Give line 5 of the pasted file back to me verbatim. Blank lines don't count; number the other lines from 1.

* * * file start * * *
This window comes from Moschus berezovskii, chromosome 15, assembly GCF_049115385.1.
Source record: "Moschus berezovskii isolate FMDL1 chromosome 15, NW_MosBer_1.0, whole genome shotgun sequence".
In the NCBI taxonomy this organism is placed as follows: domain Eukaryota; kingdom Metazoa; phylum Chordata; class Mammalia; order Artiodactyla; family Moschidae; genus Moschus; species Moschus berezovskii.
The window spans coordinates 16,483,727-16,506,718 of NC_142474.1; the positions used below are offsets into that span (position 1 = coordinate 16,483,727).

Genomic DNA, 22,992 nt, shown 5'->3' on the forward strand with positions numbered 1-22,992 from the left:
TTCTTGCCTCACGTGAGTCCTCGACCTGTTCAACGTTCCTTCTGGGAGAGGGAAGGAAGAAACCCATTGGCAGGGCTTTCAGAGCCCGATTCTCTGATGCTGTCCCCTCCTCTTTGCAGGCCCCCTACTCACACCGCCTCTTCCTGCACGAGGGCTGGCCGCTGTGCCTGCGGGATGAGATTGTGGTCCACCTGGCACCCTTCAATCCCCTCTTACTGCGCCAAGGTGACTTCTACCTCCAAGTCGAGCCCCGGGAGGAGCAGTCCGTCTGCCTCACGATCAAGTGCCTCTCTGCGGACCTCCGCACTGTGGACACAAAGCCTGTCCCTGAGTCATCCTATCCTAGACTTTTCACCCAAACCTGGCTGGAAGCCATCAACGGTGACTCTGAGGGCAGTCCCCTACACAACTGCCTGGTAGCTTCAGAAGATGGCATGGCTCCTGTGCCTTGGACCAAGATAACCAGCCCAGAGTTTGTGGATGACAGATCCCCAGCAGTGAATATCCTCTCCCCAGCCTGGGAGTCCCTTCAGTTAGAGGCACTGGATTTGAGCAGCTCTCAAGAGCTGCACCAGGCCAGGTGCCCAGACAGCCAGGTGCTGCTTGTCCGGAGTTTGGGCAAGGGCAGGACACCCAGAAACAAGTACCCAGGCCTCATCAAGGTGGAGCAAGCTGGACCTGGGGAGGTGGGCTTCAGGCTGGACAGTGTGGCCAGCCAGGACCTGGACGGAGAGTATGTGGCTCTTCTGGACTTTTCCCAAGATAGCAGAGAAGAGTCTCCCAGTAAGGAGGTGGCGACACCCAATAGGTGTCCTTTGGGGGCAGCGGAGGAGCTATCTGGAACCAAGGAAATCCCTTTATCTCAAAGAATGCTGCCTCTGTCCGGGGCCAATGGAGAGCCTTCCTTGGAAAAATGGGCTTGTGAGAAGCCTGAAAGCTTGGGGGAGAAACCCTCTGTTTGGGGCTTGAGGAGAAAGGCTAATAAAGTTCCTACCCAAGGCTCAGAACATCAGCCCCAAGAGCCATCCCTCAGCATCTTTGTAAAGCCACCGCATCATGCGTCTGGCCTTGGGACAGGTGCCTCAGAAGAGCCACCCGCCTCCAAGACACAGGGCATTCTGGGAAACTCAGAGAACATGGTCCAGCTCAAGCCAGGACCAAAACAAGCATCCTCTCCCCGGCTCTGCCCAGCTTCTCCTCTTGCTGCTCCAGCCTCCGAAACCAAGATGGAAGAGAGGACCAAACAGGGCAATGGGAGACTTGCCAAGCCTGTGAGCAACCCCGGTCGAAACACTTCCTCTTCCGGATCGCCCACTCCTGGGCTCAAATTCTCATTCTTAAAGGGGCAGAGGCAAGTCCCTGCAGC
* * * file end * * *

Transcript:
Genomic DNA, 22,992 nt, shown 5'->3' on the forward strand with positions numbered 1-22,992 from the left: